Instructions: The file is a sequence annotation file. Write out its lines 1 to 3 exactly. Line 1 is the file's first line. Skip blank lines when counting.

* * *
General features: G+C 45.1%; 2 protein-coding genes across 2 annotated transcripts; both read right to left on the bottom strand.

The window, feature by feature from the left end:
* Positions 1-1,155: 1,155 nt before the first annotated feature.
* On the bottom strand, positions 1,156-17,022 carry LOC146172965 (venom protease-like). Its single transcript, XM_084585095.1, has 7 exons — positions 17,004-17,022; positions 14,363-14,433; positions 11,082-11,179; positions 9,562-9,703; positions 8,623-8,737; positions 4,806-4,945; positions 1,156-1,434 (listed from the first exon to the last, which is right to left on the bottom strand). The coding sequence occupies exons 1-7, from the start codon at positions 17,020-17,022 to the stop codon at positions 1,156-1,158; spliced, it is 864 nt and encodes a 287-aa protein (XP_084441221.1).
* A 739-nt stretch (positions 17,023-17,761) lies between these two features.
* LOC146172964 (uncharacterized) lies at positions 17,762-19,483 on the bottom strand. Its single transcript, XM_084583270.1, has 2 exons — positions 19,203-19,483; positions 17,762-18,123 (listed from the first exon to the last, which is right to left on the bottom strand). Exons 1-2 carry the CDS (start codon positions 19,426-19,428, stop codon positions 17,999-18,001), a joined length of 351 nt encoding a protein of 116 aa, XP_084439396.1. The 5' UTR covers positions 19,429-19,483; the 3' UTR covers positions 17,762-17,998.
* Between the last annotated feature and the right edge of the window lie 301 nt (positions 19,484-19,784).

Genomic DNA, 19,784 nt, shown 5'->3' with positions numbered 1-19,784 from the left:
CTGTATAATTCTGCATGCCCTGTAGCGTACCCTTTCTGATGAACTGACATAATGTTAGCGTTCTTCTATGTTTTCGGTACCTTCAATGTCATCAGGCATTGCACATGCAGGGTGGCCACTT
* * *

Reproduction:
General features: G+C 45.1%; 2 protein-coding genes across 2 annotated transcripts; both read right to left on the bottom strand.

The window, feature by feature from the left end:
* Positions 1-1,155: 1,155 nt before the first annotated feature.